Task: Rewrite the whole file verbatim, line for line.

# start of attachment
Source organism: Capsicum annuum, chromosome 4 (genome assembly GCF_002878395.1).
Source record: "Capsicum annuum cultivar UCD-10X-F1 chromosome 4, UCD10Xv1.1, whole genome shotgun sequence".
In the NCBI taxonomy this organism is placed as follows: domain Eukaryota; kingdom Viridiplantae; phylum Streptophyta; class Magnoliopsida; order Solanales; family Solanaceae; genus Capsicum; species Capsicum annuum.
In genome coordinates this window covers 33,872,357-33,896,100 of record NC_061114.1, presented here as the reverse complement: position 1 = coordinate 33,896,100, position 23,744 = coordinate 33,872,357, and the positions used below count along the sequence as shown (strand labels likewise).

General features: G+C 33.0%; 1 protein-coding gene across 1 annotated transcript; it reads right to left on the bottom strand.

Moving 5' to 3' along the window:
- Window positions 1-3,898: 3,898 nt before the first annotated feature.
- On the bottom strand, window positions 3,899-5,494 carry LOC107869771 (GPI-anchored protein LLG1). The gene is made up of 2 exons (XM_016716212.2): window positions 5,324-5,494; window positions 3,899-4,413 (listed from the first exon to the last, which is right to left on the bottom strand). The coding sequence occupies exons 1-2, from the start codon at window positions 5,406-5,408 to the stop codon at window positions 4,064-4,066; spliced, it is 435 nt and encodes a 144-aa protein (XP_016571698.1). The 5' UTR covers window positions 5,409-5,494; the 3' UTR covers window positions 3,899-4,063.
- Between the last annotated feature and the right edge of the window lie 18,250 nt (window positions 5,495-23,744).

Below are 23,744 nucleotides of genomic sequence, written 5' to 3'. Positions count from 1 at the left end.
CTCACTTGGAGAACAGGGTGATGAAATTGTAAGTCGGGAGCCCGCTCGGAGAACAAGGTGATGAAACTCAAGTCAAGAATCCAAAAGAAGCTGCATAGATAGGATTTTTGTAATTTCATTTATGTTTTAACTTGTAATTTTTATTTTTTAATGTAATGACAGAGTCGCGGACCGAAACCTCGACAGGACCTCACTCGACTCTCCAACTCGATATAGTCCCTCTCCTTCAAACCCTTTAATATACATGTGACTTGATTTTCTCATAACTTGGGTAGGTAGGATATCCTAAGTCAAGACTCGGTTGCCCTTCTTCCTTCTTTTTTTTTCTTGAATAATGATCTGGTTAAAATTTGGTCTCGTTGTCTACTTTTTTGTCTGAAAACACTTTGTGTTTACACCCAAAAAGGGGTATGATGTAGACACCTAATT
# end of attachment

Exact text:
Source organism: Capsicum annuum, chromosome 4 (genome assembly GCF_002878395.1).
Source record: "Capsicum annuum cultivar UCD-10X-F1 chromosome 4, UCD10Xv1.1, whole genome shotgun sequence".
In the NCBI taxonomy this organism is placed as follows: domain Eukaryota; kingdom Viridiplantae; phylum Streptophyta; class Magnoliopsida; order Solanales; family Solanaceae; genus Capsicum; species Capsicum annuum.
In genome coordinates this window covers 33,872,357-33,896,100 of record NC_061114.1, presented here as the reverse complement: position 1 = coordinate 33,896,100, position 23,744 = coordinate 33,872,357, and the positions used below count along the sequence as shown (strand labels likewise).

General features: G+C 33.0%; 1 protein-coding gene across 1 annotated transcript; it reads right to left on the bottom strand.

Moving 5' to 3' along the window:
- Window positions 1-3,898: 3,898 nt before the first annotated feature.
- On the bottom strand, window positions 3,899-5,494 carry LOC107869771 (GPI-anchored protein LLG1). The gene is made up of 2 exons (XM_016716212.2): window positions 5,324-5,494; window positions 3,899-4,413 (listed from the first exon to the last, which is right to left on the bottom strand). The coding sequence occupies exons 1-2, from the start codon at window positions 5,406-5,408 to the stop codon at window positions 4,064-4,066; spliced, it is 435 nt and encodes a 144-aa protein (XP_016571698.1). The 5' UTR covers window positions 5,409-5,494; the 3' UTR covers window positions 3,899-4,063.
- Between the last annotated feature and the right edge of the window lie 18,250 nt (window positions 5,495-23,744).

Below are 23,744 nucleotides of genomic sequence, written 5' to 3'. Positions count from 1 at the left end.
CTCACTTGGAGAACAGGGTGATGAAATTGTAAGTCGGGAGCCCGCTCGGAGAACAAGGTGATGAAACTCAAGTCAAGAATCCAAAAGAAGCTGCATAGATAGGATTTTTGTAATTTCATTTATGTTTTAACTTGTAATTTTTATTTTTTAATGTAATGACAGAGTCGCGGACCGAAACCTCGACAGGACCTCACTCGACTCTCCAACTCGATATAGTCCCTCTCCTTCAAACCCTTTAATATACATGTGACTTGATTTTCTCATAACTTGGGTAGGTAGGATATCCTAAGTCAAGACTCGGTTGCCCTTCTTCCTTCTTTTTTTTTCTTGAATAATGATCTGGTTAAAATTTGGTCTCGTTGTCTACTTTTTTGTCTGAAAACACTTTGTGTTTACACCCAAAAAGGGGTATGATGTAGACACCTAATT